Benthic lander

Benthic landers are observational platforms that sit on the seabed or benthic zone to record physical, chemical or biological activity.[1] The landers are autonomous and have deployment durations from a few days (for biological studies) to several years (for physical oceanography studies).

Benthic landers come in a variety of shapes and sizes depending upon the instrumentation they carry, and are typically capable of working at any ocean depth.

Skaf and Closp shortly before a launch
Two Benthic landers are prepared for a deployment during the Five Deeps Expedition

See also

References

  1. ^ Freiwald, André; Roberts, J. Murray (2005). Cold-water Corals and Ecosystems. Springer. p. 485. ISBN 3-540-24136-1. Retrieved 2008-06-27.
BENGAL (project)

BENGAL was the acronym of the research project High-resolution temporal and spatial study of the BENthic biology and Geochemistry of a north-eastern Atlantic abyssal Locality. The project was funded through the EC MAST III program from 1996 to 1998 (EC contract MAS-3 950018).

The project was a three-year multidisciplinary study of the abyssal benthic boundary layer in the northeast Atlantic. The aim of BENGAL was to determine how the seabed community and the geochemistry of the sediments change seasonally in response to a highly seasonal input of organic matter from the overlying water column. It did this by organising an intensive sampling programme on 14 research cruises over a two-year period and using a range of observational techniques including time-series sediment traps, marine snow cameras, benthic lander systems, long-term moorings and time-lapse photography. The study area was located in the middle of the Porcupine Abyssal Plain at a water depth of about 4850 m, 270 km southwest of Ireland (central location: 48°50′N 16°30′W). The BENGAL project involved 17 partners from 9 European countries.

Bahama Banks

The Bahama Banks are the submerged carbonate platforms that make up much of the Bahama Archipelago. The term is usually applied in referring to either the Great Bahama Bank around Andros Island, or the Little Bahama Bank of Grand Bahama Island and Great Abaco, which are the largest of the platforms, and the Cay Sal Bank north of Cuba. The islands of these banks are politically part of the Bahamas. Other banks are the three banks of the Turks and Caicos Islands, namely the Caicos Bank of the Caicos Islands, the bank of the Turks Islands, and wholly submerged Mouchoir Bank. Further southeast are the equally wholly submerged Silver Bank and Navidad Bank north of the Dominican Republic.

Bathythermograph

The bathythermograph, or BT, also known as the Mechanical Bathythermograph, or MBT; is a small torpedo-shaped device that holds a temperature sensor and a transducer to detect changes in water temperature versus depth down to a depth of approximately 285 meters (935 feet). Lowered by a small winch on the ship into the water, the BT records pressure and temperature changes on a coated glass slide as it is dropped nearly freely through the water. While the instrument is being dropped, the wire is paid out until it reaches a predetermined depth, then a brake is applied and the BT is drawn back to the surface. Because the pressure is a function of depth (see Pascal's law), temperature measurements can be correlated with the depth at which they are recorded.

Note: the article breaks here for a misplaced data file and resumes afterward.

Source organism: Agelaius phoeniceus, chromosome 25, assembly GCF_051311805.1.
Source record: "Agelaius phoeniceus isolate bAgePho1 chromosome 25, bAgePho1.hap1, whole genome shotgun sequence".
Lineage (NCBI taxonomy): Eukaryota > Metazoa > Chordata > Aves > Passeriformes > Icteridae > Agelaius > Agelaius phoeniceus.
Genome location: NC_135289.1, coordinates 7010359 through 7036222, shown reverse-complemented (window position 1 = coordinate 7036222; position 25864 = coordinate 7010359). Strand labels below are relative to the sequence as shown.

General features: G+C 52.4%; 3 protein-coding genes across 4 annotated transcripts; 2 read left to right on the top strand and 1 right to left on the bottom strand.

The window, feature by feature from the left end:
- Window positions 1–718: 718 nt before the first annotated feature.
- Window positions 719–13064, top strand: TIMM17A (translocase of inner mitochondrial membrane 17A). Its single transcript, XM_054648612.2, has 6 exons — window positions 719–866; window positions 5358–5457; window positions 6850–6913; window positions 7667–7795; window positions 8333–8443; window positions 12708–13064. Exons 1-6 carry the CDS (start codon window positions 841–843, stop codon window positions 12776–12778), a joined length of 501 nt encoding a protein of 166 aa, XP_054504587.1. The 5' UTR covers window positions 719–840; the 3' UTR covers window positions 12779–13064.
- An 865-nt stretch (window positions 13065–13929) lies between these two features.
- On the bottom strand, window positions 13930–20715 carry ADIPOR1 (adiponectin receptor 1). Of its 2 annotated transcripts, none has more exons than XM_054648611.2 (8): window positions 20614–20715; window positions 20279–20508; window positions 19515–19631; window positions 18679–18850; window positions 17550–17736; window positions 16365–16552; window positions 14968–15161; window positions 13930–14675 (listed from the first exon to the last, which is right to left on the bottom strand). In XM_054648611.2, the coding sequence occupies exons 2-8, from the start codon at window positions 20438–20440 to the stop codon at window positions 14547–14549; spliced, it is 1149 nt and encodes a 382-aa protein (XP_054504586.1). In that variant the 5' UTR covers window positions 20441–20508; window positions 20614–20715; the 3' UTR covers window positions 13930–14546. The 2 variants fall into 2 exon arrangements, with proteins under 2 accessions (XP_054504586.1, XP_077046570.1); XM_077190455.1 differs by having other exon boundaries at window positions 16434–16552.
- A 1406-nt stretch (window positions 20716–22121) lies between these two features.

Cabled observatory

Cabled observatories are seabed oceanographic research platforms connected to the surface by undersea cables. Such cables supply both power and telecommunications to instruments. By removing the limitations of undersea power sources and sonar or RF communications, cabled observatories allow persistent study of underwater phenomena. A single cable can support multiple observation sites via individual "drops;" multiple or branching cables may then provide data in 2D or 3D.

The extent of coverage is limited by the high cost of laying dedicated undersea cable. Initial experiments used abandoned communications cables; efforts are in progress to extend observations at lower cost by accessing more such cables.

Despite their advantages, cabled observatories can (and do) relay compromised data to scientists, particularly when located in remote parts of the ocean. Factors such as instrumental malfunction and biofouling are often responsible for this. Systematic improvements, to lessen the impacts of such factors, are currently being studied by groups such as Ocean Networks Canada.

Carbonate platform

A carbonate platform is a sedimentary body which possesses topographic relief, and is composed of autochthonic calcareous deposits. Platform growth is mediated by sessile organisms whose skeletons build up the reef or by organisms (usually microbes) which induce carbonate precipitation through their metabolism. Therefore, carbonate platforms can not grow up everywhere: they are not present in places where limiting factors to the life of reef-building organisms exist. Such limiting factors are, among others: light, water temperature, transparency and pH-Value. For example, carbonate sedimentation along the Atlantic South American coasts takes place everywhere but at the mouth of the Amazon River, because of the intense turbidity of the water there. Spectacular examples of present-day carbonate platforms are the Bahama Banks under which the platform is roughly 8 km thick, the Yucatan Peninsula which is up to 2 km thick, the Florida platform, the platform on which the Great Barrier Reef is growing, and the Maldive atolls. All these carbonate platforms and their associated reefs are confined to tropical latitudes. Today's reefs are built mainly by scleractinian corals, but in the distant past other organisms, like archaeocyatha (during the Cambrian) or extinct cnidaria (tabulata and rugosa) were important reef builders.

Chinese oceanographic research ship Zhang Jian